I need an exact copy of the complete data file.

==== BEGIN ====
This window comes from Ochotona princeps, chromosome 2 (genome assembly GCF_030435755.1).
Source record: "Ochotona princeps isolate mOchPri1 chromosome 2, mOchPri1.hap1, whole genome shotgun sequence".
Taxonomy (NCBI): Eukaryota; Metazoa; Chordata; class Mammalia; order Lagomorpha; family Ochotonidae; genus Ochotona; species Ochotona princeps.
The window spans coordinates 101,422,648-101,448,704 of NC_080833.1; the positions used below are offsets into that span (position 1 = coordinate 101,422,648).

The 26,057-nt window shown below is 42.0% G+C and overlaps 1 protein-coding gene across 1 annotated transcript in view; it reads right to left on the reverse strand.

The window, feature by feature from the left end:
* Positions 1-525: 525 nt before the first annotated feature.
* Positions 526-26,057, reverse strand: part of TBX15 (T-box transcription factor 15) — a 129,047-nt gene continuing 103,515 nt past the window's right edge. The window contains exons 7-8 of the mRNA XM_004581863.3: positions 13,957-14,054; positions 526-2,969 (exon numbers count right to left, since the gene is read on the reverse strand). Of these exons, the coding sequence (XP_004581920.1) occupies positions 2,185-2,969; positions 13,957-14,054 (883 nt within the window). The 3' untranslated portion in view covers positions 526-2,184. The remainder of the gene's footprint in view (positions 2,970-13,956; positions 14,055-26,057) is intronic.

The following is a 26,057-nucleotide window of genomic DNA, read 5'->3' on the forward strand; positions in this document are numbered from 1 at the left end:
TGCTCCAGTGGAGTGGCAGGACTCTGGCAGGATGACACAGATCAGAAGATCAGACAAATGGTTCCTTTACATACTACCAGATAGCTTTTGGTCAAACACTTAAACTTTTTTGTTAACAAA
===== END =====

This window comes from Ochotona princeps, chromosome 2 (genome assembly GCF_030435755.1).
Source record: "Ochotona princeps isolate mOchPri1 chromosome 2, mOchPri1.hap1, whole genome shotgun sequence".
Taxonomy (NCBI): Eukaryota; Metazoa; Chordata; class Mammalia; order Lagomorpha; family Ochotonidae; genus Ochotona; species Ochotona princeps.
The window spans coordinates 101,422,648-101,448,704 of NC_080833.1; the positions used below are offsets into that span (position 1 = coordinate 101,422,648).

The 26,057-nt window shown below is 42.0% G+C and overlaps 1 protein-coding gene across 1 annotated transcript in view; it reads right to left on the reverse strand.

The window, feature by feature from the left end:
* Positions 1-525: 525 nt before the first annotated feature.
* Positions 526-26,057, reverse strand: part of TBX15 (T-box transcription factor 15) — a 129,047-nt gene continuing 103,515 nt past the window's right edge. The window contains exons 7-8 of the mRNA XM_004581863.3: positions 13,957-14,054; positions 526-2,969 (exon numbers count right to left, since the gene is read on the reverse strand). Of these exons, the coding sequence (XP_004581920.1) occupies positions 2,185-2,969; positions 13,957-14,054 (883 nt within the window). The 3' untranslated portion in view covers positions 526-2,184. The remainder of the gene's footprint in view (positions 2,970-13,956; positions 14,055-26,057) is intronic.

The following is a 26,057-nucleotide window of genomic DNA, read 5'->3' on the forward strand; positions in this document are numbered from 1 at the left end:
TGCTCCAGTGGAGTGGCAGGACTCTGGCAGGATGACACAGATCAGAAGATCAGACAAATGGTTCCTTTACATACTACCAGATAGCTTTTGGTCAAACACTTAAACTTTTTTGTTAACAAA